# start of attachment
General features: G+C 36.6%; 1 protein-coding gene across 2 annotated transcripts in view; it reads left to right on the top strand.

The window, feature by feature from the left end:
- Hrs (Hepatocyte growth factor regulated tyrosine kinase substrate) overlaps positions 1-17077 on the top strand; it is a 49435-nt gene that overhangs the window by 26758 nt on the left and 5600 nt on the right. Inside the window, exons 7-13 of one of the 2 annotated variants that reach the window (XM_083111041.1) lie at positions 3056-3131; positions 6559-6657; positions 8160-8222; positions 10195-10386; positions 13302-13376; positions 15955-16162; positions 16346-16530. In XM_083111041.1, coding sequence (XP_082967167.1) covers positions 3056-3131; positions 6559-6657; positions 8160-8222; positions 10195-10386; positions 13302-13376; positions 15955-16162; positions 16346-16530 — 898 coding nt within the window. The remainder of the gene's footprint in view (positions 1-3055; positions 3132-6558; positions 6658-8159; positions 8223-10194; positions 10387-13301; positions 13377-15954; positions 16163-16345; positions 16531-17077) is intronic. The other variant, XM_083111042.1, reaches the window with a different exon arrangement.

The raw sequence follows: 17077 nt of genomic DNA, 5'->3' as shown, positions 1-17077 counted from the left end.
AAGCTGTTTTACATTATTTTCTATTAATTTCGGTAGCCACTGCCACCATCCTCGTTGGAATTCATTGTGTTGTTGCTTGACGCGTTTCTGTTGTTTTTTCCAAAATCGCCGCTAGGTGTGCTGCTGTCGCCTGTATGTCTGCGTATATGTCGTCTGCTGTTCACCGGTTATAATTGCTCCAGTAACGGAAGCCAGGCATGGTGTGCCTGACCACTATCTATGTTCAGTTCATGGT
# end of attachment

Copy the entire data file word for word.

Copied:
General features: G+C 36.6%; 1 protein-coding gene across 2 annotated transcripts in view; it reads left to right on the top strand.

The window, feature by feature from the left end:
- Hrs (Hepatocyte growth factor regulated tyrosine kinase substrate) overlaps positions 1-17077 on the top strand; it is a 49435-nt gene that overhangs the window by 26758 nt on the left and 5600 nt on the right. Inside the window, exons 7-13 of one of the 2 annotated variants that reach the window (XM_083111041.1) lie at positions 3056-3131; positions 6559-6657; positions 8160-8222; positions 10195-10386; positions 13302-13376; positions 15955-16162; positions 16346-16530. In XM_083111041.1, coding sequence (XP_082967167.1) covers positions 3056-3131; positions 6559-6657; positions 8160-8222; positions 10195-10386; positions 13302-13376; positions 15955-16162; positions 16346-16530 — 898 coding nt within the window. The remainder of the gene's footprint in view (positions 1-3055; positions 3132-6558; positions 6658-8159; positions 8223-10194; positions 10387-13301; positions 13377-15954; positions 16163-16345; positions 16531-17077) is intronic. The other variant, XM_083111042.1, reaches the window with a different exon arrangement.

The raw sequence follows: 17077 nt of genomic DNA, 5'->3' as shown, positions 1-17077 counted from the left end.
AAGCTGTTTTACATTATTTTCTATTAATTTCGGTAGCCACTGCCACCATCCTCGTTGGAATTCATTGTGTTGTTGCTTGACGCGTTTCTGTTGTTTTTTCCAAAATCGCCGCTAGGTGTGCTGCTGTCGCCTGTATGTCTGCGTATATGTCGTCTGCTGTTCACCGGTTATAATTGCTCCAGTAACGGAAGCCAGGCATGGTGTGCCTGACCACTATCTATGTTCAGTTCATGGT